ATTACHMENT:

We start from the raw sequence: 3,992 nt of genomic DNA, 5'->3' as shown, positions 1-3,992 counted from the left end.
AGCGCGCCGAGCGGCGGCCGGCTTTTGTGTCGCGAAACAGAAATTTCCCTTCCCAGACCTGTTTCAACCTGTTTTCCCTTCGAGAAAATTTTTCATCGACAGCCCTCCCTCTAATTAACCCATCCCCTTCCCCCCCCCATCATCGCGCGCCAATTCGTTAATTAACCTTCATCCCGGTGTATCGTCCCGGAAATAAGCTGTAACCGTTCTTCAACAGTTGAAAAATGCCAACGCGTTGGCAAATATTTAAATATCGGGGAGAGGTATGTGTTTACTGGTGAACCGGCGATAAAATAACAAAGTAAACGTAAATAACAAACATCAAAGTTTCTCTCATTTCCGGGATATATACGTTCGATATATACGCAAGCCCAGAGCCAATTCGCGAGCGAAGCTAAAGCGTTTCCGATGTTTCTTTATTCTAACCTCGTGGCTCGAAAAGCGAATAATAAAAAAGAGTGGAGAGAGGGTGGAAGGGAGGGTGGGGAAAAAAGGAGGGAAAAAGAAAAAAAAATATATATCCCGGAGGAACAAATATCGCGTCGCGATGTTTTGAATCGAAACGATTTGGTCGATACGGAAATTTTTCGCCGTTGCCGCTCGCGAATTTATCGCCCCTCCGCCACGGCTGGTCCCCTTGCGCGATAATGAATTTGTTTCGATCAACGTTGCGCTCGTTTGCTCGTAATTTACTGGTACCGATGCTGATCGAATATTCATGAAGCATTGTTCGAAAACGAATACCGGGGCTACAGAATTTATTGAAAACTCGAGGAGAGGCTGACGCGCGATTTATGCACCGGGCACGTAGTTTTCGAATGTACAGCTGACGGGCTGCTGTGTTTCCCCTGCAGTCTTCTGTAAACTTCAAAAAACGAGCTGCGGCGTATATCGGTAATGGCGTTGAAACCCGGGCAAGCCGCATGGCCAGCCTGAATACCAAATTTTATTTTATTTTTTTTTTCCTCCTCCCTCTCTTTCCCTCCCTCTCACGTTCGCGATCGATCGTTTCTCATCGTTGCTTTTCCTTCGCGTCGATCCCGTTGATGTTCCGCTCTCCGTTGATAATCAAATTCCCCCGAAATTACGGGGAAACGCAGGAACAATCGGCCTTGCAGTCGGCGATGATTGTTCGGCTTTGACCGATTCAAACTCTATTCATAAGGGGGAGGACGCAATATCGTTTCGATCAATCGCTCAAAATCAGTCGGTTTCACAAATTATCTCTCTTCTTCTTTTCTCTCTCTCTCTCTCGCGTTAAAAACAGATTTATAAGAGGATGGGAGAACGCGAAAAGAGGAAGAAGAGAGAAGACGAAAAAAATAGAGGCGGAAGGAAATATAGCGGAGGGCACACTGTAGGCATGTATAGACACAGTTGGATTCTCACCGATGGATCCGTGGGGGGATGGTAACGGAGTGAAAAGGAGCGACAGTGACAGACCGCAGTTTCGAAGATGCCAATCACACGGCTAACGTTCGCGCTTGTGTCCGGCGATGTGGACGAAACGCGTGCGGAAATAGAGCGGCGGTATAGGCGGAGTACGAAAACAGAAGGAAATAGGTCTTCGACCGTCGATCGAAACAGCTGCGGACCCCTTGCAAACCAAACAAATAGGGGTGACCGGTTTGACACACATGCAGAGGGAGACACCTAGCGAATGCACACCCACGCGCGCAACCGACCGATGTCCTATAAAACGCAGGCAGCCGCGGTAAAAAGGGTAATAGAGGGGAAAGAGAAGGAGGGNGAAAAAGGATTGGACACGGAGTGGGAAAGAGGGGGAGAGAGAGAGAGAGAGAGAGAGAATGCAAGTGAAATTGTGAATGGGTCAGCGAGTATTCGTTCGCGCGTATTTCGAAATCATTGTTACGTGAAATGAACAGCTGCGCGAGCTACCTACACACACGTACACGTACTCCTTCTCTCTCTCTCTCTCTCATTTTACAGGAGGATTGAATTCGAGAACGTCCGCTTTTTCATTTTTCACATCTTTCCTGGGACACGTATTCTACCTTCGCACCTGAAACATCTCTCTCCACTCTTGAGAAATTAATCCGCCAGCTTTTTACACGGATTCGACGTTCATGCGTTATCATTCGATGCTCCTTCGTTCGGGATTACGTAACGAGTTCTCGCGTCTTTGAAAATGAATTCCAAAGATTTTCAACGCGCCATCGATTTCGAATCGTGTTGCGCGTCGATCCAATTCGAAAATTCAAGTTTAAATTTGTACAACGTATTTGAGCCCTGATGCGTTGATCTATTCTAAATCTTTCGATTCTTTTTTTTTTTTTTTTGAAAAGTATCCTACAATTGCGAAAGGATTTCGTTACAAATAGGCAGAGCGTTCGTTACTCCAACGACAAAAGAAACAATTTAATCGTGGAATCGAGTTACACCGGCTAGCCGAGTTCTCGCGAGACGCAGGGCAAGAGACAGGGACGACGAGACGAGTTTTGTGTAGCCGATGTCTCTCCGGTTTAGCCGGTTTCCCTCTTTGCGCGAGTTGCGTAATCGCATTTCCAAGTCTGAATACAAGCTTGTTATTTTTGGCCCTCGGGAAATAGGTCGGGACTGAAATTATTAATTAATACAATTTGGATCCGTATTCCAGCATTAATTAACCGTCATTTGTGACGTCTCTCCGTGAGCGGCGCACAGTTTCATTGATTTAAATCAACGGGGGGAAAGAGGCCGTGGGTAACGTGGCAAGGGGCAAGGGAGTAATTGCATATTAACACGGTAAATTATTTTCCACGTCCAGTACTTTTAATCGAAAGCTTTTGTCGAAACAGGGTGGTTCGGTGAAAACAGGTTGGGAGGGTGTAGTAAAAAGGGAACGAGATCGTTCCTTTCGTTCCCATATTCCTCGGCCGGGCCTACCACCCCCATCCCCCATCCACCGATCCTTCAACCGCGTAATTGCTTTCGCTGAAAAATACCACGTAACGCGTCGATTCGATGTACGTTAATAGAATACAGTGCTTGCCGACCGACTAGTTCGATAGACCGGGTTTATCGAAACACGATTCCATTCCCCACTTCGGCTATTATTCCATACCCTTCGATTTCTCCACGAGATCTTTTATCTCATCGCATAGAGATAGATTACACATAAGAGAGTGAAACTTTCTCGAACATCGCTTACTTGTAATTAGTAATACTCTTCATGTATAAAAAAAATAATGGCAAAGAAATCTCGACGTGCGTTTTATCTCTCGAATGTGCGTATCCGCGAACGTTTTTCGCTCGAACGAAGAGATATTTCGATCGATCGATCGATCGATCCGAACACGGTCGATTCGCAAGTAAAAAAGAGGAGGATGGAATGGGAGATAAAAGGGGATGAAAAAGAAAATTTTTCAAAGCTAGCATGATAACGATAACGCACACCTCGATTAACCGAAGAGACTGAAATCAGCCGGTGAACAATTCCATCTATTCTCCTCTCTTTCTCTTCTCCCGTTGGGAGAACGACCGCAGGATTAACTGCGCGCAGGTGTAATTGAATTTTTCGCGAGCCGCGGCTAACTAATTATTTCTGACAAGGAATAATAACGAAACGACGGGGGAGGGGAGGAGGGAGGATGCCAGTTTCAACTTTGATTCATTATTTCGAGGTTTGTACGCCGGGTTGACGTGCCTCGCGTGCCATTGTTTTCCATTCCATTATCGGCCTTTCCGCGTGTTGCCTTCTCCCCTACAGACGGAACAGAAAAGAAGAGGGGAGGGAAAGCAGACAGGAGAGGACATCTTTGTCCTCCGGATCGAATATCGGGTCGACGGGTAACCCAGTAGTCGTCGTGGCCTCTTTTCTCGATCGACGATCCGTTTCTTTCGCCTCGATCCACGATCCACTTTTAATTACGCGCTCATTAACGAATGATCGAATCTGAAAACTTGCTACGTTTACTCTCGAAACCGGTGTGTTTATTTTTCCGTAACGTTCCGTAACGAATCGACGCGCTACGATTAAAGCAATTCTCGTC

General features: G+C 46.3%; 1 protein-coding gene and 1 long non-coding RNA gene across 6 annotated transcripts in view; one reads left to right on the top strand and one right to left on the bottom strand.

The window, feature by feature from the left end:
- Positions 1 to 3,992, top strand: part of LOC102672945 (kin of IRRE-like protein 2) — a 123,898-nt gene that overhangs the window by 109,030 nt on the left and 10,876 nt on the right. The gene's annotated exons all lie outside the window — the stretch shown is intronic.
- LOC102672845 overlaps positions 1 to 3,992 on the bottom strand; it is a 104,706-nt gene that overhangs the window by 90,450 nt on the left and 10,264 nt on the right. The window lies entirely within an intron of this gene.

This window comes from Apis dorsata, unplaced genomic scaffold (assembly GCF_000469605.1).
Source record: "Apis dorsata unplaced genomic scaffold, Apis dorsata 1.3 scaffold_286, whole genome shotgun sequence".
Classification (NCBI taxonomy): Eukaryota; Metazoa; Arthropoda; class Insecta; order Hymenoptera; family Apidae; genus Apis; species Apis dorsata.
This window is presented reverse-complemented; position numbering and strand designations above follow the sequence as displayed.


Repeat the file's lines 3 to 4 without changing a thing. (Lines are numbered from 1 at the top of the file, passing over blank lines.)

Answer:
General features: G+C 46.3%; 1 protein-coding gene and 1 long non-coding RNA gene across 6 annotated transcripts in view; one reads left to right on the top strand and one right to left on the bottom strand.

The window, feature by feature from the left end: